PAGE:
experience: A reflective analysis. Digital Creativity
16, 2 (2005), 65–78.
24. Zimmerman, Z., Forlizzi, J., and Evenson,
S. Research through design as a method for
interaction design research in HCI. Proc. of the
Conference on Human Factors in Computing
Systems. ACM Press, New York, 2007, 493–502.
25. Archer, B. The nature of research. Co-Design 2
26. Stappers, P. J. Doing design as a part of doing
research. In Design Research Now: Essays and
Selected Projects. R. Michel, ed. Birkenhauser,
Basel, Switzerland, 2007, 81–91.
27. Gent van, S., Megens, C., Peeters, M.,
Hummels, C., Lu, Y., and Brombacher, A.
Experiential design landscapes as a design tool for
market research of disruptive intelligent systems.
Proc. of CADMC 2011.
28. Megens, C., Peeters, M., Hummels, C., and
Brombacher, A. Designing experiential probes for the
wild. ACM Transactions on Computer-Human Interaction.
Special Issue: The turn to the wild. 2013 (submitted).
29. Sennett, R. Together: The Rituals, Pleasures and
Politics of Cooperation. Penguin Books, London,
30. Trotto, A., Hummels, C., and Levy, P.
Developing a Kansei design approach to cater for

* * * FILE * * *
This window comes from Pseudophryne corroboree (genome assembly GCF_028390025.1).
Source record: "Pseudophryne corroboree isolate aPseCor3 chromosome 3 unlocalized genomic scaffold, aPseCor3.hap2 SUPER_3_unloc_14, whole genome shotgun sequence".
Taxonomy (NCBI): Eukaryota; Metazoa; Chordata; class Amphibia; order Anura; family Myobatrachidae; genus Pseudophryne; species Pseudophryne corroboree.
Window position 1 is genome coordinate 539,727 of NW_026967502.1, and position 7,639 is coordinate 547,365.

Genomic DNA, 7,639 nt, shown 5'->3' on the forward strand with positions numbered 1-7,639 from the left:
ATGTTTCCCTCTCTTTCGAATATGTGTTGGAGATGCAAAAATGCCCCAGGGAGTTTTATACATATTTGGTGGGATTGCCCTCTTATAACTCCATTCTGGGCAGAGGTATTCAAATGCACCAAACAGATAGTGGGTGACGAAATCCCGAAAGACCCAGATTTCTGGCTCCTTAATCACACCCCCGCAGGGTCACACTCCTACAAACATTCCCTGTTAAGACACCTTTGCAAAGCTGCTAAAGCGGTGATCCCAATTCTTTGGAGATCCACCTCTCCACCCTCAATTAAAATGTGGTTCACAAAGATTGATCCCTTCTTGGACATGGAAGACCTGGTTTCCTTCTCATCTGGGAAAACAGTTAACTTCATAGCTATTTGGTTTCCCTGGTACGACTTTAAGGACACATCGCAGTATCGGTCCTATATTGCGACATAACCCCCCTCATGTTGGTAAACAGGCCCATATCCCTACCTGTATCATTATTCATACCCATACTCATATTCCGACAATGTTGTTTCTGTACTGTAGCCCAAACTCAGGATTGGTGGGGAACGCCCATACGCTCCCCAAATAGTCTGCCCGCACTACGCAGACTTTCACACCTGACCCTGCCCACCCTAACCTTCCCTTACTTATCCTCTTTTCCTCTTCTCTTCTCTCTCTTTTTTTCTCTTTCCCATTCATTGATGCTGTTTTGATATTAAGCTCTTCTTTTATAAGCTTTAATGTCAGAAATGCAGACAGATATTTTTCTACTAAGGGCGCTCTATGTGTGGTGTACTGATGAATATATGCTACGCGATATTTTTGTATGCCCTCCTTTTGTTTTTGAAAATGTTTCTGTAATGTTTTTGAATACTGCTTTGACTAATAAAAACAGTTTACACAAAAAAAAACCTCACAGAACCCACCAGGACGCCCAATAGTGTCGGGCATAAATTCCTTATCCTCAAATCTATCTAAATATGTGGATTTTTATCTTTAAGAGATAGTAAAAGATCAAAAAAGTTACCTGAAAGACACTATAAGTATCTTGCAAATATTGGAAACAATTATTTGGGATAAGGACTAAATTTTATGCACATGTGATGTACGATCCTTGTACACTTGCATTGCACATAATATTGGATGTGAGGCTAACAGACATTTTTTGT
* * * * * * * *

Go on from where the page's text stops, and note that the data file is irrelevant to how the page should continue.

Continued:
ethics. Proc. of Kansai Engineering and Emotion
Research (KEER) Conference. 2012.
ABOUT THE AUTHORS
Caroline Hummels is a professor
of design theory of intelligent systems in the Department of
Industrial Design (ID) and head of
the Designing Quality in
Interaction group at Eindhoven
Pierre Lévy is an assistant professor in the Designing Quality in
Interaction group in the
Department of ID at Eindhoven
University of Technology. Born in
France, he earned a Ph.D. in kansei science at the University of
Tsukuba, Japan (2006). He is currently highly
involved in the kansei research communities in
both Japan and Europe. His research focuses on
designing for immediate experience.
© 2013 ACM 1072-5520/13/11 $15.00
Chris and Robert developed a balancing stick to experience the power of
control, coming from the combination
of fixed-gear biking and hockey.
Sergej and Marjolein are experiencing and enjoying the enabling tool
without knowing the intention of Chris
“We feel like talking,” developed by
Chris, Jeanne, and Kevin, is an aluminium sheet with two sets of five
magnetic finger-tops to engage people
through their skills.